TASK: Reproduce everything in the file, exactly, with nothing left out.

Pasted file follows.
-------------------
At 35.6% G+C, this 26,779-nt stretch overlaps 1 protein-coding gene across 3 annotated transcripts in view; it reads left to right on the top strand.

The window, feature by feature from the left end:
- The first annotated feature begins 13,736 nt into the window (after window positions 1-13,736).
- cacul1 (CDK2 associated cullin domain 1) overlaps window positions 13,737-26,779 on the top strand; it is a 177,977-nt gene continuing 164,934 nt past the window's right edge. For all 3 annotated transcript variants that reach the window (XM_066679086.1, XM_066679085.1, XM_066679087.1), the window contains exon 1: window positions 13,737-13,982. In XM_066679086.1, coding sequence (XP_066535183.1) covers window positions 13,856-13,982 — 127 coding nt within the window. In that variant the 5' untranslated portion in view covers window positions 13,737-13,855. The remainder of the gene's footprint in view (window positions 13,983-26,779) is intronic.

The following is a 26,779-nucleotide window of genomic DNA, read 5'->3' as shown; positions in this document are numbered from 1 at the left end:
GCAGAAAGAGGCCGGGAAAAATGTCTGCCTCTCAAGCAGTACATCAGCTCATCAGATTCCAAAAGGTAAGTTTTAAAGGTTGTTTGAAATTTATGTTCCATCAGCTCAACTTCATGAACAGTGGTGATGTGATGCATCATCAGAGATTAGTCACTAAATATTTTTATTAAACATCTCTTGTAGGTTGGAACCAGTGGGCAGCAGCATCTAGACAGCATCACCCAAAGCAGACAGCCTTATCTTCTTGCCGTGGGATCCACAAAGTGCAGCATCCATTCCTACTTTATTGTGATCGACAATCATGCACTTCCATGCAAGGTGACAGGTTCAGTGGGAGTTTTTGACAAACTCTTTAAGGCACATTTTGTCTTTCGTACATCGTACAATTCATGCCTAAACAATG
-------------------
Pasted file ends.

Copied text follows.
At 35.6% G+C, this 26,779-nt stretch overlaps 1 protein-coding gene across 3 annotated transcripts in view; it reads left to right on the top strand.

The window, feature by feature from the left end:
- The first annotated feature begins 13,736 nt into the window (after window positions 1-13,736).
- cacul1 (CDK2 associated cullin domain 1) overlaps window positions 13,737-26,779 on the top strand; it is a 177,977-nt gene continuing 164,934 nt past the window's right edge. For all 3 annotated transcript variants that reach the window (XM_066679086.1, XM_066679085.1, XM_066679087.1), the window contains exon 1: window positions 13,737-13,982. In XM_066679086.1, coding sequence (XP_066535183.1) covers window positions 13,856-13,982 — 127 coding nt within the window. In that variant the 5' untranslated portion in view covers window positions 13,737-13,855. The remainder of the gene's footprint in view (window positions 13,983-26,779) is intronic.

The following is a 26,779-nucleotide window of genomic DNA, read 5'->3' as shown; positions in this document are numbered from 1 at the left end:
GCAGAAAGAGGCCGGGAAAAATGTCTGCCTCTCAAGCAGTACATCAGCTCATCAGATTCCAAAAGGTAAGTTTTAAAGGTTGTTTGAAATTTATGTTCCATCAGCTCAACTTCATGAACAGTGGTGATGTGATGCATCATCAGAGATTAGTCACTAAATATTTTTATTAAACATCTCTTGTAGGTTGGAACCAGTGGGCAGCAGCATCTAGACAGCATCACCCAAAGCAGACAGCCTTATCTTCTTGCCGTGGGATCCACAAAGTGCAGCATCCATTCCTACTTTATTGTGATCGACAATCATGCACTTCCATGCAAGGTGACAGGTTCAGTGGGAGTTTTTGACAAACTCTTTAAGGCACATTTTGTCTTTCGTACATCGTACAATTCATGCCTAAACAATG